Etymology
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Aeolian (adj.)

also Aeolean, c. 1600, "of the wind," from Latin Æolus "god of the winds," from Greek Aiolos "lord of the winds," literally "the Rapid," or "the Changeable," from aiolos "quickly moving," also "changeful, shifting, varied" (an adjective used of wasps, serpents, flickering stars, clouds, sounds).

The Aeolian harp (the phrase is attested from 1791) was made of tuned strings set in a frame; passing breezes caused them to sound harmoniously. Another name for it was anemochord (1832). The ancient district of Aiolis in Asia Minor was said to have been named for the wind god, hence Aeolian also refers to one branch of the ancient Greek people.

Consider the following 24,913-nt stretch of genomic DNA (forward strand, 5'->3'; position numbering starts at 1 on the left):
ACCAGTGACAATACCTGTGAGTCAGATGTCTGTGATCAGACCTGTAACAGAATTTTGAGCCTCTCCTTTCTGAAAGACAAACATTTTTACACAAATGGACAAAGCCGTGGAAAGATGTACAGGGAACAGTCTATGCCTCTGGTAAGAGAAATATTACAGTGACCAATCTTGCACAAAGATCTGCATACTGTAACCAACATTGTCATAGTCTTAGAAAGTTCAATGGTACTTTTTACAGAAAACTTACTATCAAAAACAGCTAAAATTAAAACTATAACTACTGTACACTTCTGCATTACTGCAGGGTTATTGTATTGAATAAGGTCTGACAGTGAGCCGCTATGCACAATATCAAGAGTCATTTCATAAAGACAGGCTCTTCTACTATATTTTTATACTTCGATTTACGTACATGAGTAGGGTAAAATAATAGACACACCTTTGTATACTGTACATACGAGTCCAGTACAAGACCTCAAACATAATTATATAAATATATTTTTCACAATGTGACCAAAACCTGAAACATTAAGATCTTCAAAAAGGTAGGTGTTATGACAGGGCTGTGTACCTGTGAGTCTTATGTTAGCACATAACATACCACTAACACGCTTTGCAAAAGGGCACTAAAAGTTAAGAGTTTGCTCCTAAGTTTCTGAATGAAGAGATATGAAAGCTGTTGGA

updated on September 15, 2022

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Definitions of Aeolian from WordNet
1
Aeolian (n.)
the ancient Greek inhabitants of Aeolia;
Aeolian (n.)
a member of one of four linguistic divisions of the prehistoric Greeks;
Synonyms: Eolian
2
Aeolian (adj.)
of or pertaining to Aeolus, the Greek god of the winds; relating to or caused by the wind;
Aeolian (adj.)
of or relating to Aeolis or its ancient Greek people;
Etymologies are not definitions. From wordnet.princeton.edu, not affiliated with etymonline.